Azara Blog: Rich children are already ahead of poor children by the age of three

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Date published: 2007/06/11

The BBC says:

By the age of three, children from disadvantaged homes are up to a year behind in their learning than those from more privileged backgrounds.

Graduates' children were seen to be 12 months ahead of those of the least well educated in tests on their grasp of letters, numbers, colours and shapes.

And disadvantaged children's vocabulary skills were 10 months behind their more advantaged peers, the study added.

The Institute of Education research was based on a survey of 12,000 children.

In the longitudinal study of children born in 2000 to 2002, girls were educationally three months ahead of boys on average.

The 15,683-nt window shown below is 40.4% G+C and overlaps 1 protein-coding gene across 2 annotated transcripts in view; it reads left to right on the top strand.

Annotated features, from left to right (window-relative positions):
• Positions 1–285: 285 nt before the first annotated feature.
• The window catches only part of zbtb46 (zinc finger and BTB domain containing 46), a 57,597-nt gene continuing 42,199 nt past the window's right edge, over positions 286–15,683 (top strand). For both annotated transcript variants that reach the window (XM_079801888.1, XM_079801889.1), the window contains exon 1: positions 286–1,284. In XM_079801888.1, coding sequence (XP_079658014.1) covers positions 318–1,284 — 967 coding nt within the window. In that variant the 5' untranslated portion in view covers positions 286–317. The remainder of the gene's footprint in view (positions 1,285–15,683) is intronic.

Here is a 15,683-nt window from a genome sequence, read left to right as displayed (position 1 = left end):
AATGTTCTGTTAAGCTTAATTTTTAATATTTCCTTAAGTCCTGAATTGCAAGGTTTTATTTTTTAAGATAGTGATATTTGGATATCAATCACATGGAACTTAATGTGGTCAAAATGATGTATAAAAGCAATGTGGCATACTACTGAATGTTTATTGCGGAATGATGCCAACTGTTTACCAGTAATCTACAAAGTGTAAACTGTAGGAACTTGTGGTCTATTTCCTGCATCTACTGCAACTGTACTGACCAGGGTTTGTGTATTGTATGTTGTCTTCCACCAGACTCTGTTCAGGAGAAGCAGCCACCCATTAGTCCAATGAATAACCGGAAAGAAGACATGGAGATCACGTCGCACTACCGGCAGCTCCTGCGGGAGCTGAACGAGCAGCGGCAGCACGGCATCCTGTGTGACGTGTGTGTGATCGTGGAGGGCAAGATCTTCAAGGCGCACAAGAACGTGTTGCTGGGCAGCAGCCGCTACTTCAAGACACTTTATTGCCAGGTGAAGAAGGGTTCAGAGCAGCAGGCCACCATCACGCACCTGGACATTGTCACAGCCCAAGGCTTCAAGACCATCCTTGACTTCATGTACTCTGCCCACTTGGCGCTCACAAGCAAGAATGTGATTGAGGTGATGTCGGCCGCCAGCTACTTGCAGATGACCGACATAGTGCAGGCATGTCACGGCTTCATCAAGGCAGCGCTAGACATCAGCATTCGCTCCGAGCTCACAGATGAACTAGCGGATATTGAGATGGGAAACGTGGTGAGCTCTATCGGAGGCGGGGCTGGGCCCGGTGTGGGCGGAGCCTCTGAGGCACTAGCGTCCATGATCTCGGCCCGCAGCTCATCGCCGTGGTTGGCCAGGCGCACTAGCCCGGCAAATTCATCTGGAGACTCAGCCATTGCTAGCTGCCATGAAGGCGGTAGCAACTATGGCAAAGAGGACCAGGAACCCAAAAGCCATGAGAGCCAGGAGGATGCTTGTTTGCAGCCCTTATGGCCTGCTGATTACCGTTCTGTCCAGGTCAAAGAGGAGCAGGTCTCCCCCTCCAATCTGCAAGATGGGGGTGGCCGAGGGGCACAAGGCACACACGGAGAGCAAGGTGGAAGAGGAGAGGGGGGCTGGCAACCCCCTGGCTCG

The poorest children were 10 months behind their wealthier peers in tests of their grasp of shapes, numbers, letters and colours known as "school readiness" tests.

And they were five months behind their wealthier peers in vocabulary tests.
These results will not be a surprise to education experts or government policy advisers who have long known that parents' educational achievement and family income are indicators of a child's educational success.

As the article says, the result is hardly surprising. It would be interesting to know how much of the effect is (directly) genetic, how much is due to middle class parents already intellectually engaging their children from day one (which might be deemed to be an environmental effect but is an indirect genetic effect since the parents of course have produced the kids in the first place), and how much is due to the fact that middle class children, for example, have access to better food. One might be able to disentangle this by looking at adopted children, but this is not clear since people who adopt children might not be average in ways that matter.

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